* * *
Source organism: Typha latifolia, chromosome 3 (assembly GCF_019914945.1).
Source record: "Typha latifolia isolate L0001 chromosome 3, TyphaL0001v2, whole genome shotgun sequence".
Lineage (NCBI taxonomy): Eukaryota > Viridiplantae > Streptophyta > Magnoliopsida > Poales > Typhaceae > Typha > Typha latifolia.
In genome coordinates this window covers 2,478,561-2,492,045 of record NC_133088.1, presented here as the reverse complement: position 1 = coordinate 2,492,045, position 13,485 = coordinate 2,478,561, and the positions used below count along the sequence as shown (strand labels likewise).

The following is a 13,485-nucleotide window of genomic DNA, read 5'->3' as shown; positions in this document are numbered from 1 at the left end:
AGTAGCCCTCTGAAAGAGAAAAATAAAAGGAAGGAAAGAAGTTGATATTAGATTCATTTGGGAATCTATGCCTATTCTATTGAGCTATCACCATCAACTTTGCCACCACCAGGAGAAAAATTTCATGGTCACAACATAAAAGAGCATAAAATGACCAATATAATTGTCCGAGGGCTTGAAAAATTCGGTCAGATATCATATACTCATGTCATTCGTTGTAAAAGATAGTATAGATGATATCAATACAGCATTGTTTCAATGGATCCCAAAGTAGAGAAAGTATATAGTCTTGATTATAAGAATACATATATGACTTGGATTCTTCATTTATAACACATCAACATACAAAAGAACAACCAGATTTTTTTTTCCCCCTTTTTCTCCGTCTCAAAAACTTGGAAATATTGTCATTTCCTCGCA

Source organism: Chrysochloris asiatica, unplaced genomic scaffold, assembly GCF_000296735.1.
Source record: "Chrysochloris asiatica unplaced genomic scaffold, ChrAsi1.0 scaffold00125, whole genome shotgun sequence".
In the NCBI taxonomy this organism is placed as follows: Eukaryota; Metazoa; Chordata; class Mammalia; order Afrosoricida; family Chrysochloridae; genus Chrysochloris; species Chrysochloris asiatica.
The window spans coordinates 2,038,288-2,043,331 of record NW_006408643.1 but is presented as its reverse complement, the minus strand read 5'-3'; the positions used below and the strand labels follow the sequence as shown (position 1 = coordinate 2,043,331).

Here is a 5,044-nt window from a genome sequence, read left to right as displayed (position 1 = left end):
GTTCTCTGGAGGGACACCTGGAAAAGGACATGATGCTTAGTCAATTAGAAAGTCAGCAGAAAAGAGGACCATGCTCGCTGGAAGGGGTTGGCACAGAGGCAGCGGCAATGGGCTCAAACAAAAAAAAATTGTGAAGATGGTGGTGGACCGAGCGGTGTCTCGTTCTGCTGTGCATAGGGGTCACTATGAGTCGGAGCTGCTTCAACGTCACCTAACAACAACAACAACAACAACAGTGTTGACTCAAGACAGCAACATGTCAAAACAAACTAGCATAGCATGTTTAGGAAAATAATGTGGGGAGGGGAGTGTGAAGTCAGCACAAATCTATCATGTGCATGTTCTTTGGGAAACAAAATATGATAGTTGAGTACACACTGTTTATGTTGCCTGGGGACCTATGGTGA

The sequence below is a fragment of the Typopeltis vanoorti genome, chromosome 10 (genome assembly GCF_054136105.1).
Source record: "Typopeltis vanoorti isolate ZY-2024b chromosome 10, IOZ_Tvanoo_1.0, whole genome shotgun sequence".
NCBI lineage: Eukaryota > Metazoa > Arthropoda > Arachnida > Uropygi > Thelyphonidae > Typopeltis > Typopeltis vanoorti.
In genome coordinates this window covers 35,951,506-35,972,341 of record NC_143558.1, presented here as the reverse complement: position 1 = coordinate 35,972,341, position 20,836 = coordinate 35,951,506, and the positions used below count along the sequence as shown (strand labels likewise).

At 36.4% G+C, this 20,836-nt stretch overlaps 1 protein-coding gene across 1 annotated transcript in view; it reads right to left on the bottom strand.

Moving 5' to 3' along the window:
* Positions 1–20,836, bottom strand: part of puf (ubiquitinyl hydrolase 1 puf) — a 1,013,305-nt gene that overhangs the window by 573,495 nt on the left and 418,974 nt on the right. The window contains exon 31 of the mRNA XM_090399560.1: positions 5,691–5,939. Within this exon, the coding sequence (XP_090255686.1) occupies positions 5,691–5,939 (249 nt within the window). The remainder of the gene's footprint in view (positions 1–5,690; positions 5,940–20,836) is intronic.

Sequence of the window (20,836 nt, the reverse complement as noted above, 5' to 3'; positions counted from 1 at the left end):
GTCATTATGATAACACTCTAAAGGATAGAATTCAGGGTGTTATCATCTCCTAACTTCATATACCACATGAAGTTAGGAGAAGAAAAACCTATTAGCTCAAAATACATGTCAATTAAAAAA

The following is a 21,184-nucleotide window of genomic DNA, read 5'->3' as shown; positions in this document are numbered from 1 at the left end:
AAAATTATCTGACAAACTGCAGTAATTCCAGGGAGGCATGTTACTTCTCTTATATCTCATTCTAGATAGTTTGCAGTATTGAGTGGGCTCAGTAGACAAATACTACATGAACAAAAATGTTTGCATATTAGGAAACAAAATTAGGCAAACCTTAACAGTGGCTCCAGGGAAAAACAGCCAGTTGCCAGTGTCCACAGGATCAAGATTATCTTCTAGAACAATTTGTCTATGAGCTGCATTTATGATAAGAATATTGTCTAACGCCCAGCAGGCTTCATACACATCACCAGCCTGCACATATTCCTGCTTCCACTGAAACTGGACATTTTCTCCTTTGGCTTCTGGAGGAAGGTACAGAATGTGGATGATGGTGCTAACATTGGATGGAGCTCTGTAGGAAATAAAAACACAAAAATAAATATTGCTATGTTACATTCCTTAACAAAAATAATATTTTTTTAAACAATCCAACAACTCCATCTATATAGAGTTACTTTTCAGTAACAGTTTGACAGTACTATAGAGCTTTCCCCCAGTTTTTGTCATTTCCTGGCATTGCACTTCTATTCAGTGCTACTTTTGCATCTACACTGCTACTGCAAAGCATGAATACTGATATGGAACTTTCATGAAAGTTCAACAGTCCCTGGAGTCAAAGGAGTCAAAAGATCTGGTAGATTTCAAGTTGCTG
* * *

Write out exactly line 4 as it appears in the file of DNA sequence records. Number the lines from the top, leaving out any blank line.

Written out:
In genome coordinates this window covers 2,478,561-2,492,045 of record NC_133088.1, presented here as the reverse complement: position 1 = coordinate 2,492,045, position 13,485 = coordinate 2,478,561, and the positions used below count along the sequence as shown (strand labels likewise).